APPEAL FROM THE UNITED STATES DISTRICT COURT FOR THE DISTRICT OF MAINE. Hon. D. Brock Hornby, U.S. District Judge.
Jeffrey W. Langholtz on brief for appellant.
Thomas E. Delahanty, II, United States Attorney, and René e M. Bunker, Assistant United States Attorney, on brief for appellee.
Before Barron, Selya and Stahl, Circuit Judges.
BARRON, Circuit Judge.
Bahman Habibi raises three challenges to his October 2013 conviction for possession of a stolen firearm in violation of 18 U.S.C. § 922(j). Habibi argues that the District Court abused its discretion in admitting extensive evidence relating to his heroin use and heroin trafficking. Habibi also argues that the District Court abused its discretion in allowing an FBI agent involved in the investigation that led to Habibi's arrest to testify on issues relating to DNA residue. And, finally, Habibi argues that the District Court should have instructed the jury on " transitory possession," as he sought to build his defense against the possession charge on that basis. We find no merit to any of these challenges and therefore affirm the conviction.
We begin with the challenge to the admission of the evidence of Habibi's past drug use and trafficking. Although " [e]vidence of a crime, wrong, or other act is not admissible to prove a person's character in order to show that on a particular occasion the person acted in accordance with the character," Fed.R.Evid. 404(b)(1), " [t]his evidence may be admissible for another purpose," Fed.R.Evid. 404(b)(2). In particular, the Federal Rules of Evidence specifically enumerate a number of purposes for which such evidence may be used: " proving motive, opportunity, intent, preparation, plan, knowledge, identity, absence of mistake, or lack of accident." Fed.R.Evid. 404(b)(2). And that " list of purposes is not exhaustive." United States v. Landry, 631 F.3d 597, 602 (1st Cir. 2011).
Thus, where a defendant challenges a district court's admission of prior bad acts evidence, the first question for a reviewing court is whether the objected-to evidence " has 'special relevance'" to the case, by which we mean that the objected-to evidence " is relevant for any purpose apart from showing propensity to commit a crime." United States v. Doe, 741 F.3d 217, 229 (1st Cir. 2013) (quoting
United States v. Rodríguez-Berrí os, 573 F.3d 55, 64 (1st Cir. 2013)). For if the evidence does have such special relevance, then Rule 404(b) does not bar its admission.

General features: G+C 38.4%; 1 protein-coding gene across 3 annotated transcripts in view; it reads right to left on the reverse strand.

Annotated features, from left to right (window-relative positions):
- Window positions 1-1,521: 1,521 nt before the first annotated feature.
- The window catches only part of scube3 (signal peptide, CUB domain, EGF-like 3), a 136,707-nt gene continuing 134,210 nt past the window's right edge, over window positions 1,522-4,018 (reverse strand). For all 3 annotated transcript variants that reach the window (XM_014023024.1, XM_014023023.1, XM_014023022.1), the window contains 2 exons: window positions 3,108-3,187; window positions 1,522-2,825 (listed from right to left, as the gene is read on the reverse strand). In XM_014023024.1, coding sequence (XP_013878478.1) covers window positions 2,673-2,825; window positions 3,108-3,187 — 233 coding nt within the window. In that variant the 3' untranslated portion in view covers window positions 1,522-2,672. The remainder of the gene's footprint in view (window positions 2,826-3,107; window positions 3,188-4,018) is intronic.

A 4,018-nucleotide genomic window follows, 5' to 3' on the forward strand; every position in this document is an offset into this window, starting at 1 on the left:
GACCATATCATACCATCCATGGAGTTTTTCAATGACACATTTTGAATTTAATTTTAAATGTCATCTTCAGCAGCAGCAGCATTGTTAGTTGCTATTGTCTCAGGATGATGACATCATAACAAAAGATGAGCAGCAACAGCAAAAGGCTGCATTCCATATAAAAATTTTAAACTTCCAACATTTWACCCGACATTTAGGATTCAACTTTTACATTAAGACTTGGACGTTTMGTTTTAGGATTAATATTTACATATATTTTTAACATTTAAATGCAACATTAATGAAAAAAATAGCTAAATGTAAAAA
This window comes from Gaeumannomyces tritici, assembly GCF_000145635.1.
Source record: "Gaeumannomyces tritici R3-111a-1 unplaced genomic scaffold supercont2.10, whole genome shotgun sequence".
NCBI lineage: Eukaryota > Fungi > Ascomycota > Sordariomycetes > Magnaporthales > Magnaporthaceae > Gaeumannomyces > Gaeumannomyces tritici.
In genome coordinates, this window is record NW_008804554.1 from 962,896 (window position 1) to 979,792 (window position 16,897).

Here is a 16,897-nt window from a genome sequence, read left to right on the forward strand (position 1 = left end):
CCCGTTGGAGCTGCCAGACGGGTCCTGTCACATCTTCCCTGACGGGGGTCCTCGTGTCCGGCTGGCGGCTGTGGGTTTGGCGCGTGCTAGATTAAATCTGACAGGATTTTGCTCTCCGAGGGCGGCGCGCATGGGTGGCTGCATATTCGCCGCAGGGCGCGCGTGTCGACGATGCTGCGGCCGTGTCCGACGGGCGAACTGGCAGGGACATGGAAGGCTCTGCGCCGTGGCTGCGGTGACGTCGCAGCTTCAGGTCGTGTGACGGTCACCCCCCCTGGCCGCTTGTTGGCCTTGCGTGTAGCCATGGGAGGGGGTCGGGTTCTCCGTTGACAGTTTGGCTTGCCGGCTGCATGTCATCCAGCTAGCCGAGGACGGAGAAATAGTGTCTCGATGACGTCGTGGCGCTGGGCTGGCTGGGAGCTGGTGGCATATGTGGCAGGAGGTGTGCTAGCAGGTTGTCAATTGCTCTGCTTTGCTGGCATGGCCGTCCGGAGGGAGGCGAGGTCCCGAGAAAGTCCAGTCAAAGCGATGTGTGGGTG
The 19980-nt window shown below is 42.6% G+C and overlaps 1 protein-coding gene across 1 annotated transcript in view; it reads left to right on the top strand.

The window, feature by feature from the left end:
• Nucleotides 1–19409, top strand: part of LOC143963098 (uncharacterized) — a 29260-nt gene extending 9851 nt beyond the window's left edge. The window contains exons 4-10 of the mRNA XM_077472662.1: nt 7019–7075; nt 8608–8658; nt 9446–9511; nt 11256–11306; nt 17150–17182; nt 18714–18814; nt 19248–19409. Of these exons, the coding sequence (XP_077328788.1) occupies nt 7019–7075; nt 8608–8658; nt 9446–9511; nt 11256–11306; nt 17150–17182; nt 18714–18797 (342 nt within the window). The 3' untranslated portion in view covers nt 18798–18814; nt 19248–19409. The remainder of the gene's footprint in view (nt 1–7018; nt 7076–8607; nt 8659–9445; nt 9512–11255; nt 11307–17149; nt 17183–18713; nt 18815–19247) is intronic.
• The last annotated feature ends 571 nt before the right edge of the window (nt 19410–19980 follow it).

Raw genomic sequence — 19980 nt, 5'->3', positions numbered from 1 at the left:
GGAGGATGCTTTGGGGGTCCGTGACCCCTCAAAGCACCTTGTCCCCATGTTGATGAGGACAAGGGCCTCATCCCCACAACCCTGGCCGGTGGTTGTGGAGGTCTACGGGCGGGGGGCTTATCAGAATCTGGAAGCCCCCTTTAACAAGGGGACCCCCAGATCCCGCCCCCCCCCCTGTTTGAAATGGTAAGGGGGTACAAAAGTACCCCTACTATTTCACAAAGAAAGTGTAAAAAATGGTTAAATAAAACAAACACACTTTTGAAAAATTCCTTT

Here, proof of possession was complicated by the fact that Habibi apparently was not involved in either the initial theft of the firearm (which was taken from a police officer's personal vehicle) or the robberies in which the gun was subsequently used. But the gun was found in Habibi's
home, in a secret hiding place. The government thus sought to show how it got there -- and thus, that Habibi had knowing possession of the stolen gun -- by introducing evidence that Habibi had taken possession of the gun and kept it at his home both in consequence of his ties to two of his heroin customers and out of his concern that the government would prosecute him on the basis of his drug trafficking.
According to the government, therefore, the evidence relating to Habibi's heroin use and trafficking was not introduced to show Habibi's propensity to engage in criminal behavior. Instead, the government claims, it introduced this evidence to provide context for the crime, to help explain how Habibi came to possess the gun by showing the extent of his relationships to those who claimed he took possession of it, and to show why he had a special motive to do so.
Specifically, the government called two longstanding heroin customers of Habibi's to testify at trial about how the gun came to be in Habibi's possession. These two customers testified that they, along with a friend who had stolen the gun, hid the gun prior to the friend's arrest. And these customers further testified that, after their friend's arrest, the two of them, plus Habibi, together retrieved the gun. The two government witnesses explained, however, that it was Habibi who picked up and carried the gun back to the car, and it was Habibi who hid the gun in a hole in the wall in the basement of his residence after they had secreted it away.
The government also put on evidence relating to Habibi's heroin trafficking to show that Habibi had a special motive to keep possession of the stolen gun. In particular, the two heroin customers testified that Habibi wanted to hold onto the gun in case he was arrested for drug ...